The commonly used food additive monosodium glutamate (MSG) has been linked to obesity and disorders associated with the metabolic syndrome including progressive liver disease.
A study published in the Journal of Medicinal Food has identified MSG as a critical factor in the initiation of obesity in mice. The study also showed that a calorie restricted diet was unable to prevent MSG-initiated obesity but could slow the progression of related liver disease.
Led by Makoto Fujimoto from the University of Toyama, the team monitored the weight gain and development of nonalcoholic fatty liver disease and its progression to nonalcoholic steatohepatitis in MSG-treated mice fed either a calorie-restricted or regular diet.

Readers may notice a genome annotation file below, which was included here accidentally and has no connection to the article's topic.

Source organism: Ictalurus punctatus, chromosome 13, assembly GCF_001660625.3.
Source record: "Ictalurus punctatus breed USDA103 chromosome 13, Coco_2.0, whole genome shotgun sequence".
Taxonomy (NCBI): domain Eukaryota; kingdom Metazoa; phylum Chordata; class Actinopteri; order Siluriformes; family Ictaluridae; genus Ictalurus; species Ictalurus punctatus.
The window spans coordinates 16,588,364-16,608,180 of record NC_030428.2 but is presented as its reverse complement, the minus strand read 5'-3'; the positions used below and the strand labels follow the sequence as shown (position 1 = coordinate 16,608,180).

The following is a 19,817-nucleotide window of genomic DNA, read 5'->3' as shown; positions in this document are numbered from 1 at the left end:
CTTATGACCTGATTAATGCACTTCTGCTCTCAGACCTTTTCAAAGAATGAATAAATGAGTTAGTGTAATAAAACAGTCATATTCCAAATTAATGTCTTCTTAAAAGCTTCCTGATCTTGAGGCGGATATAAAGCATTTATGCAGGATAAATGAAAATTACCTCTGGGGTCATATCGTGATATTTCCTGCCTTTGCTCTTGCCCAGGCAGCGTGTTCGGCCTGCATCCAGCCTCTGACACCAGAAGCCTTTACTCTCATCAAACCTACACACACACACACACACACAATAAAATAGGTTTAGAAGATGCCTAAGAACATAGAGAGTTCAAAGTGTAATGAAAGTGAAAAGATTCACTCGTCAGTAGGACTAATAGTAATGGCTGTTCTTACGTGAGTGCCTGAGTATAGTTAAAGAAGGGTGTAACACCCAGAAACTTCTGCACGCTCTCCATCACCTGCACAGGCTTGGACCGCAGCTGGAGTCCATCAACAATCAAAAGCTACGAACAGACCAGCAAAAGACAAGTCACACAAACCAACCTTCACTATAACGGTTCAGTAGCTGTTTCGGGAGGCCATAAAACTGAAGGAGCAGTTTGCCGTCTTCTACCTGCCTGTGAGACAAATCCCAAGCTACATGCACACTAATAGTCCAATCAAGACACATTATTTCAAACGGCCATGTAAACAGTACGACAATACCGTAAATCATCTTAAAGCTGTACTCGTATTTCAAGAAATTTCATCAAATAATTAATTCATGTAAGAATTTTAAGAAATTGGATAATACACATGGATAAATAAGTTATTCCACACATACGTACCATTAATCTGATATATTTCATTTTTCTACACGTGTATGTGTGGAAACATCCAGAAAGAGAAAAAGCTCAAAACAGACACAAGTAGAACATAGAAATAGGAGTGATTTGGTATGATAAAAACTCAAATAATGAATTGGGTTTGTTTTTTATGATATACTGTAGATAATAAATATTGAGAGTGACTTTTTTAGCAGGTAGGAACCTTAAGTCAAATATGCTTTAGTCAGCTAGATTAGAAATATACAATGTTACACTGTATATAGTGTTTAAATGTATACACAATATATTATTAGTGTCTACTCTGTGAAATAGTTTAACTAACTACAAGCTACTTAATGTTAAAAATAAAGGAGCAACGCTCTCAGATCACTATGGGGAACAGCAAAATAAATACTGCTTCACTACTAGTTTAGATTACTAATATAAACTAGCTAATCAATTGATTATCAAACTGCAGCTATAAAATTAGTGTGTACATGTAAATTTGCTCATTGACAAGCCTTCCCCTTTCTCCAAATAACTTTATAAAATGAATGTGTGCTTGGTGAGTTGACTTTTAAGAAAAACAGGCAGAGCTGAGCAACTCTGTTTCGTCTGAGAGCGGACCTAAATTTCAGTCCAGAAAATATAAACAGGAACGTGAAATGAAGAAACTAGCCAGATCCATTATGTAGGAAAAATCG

“Although MSG has been deemed a safe food additive, its dosage, interaction with other drugs, effects on vulnerable populations, and effects on chronic inflammatory diseases and neurological diseases are unknown,” says Sampath Parthasarathy, co-Editor-in-Chief of the Journal of Medicinal Food who was not involved in the study. “The findings by Fujimoto and his team may have far reaching implications, as childhood obesity is a major problem across the globe.”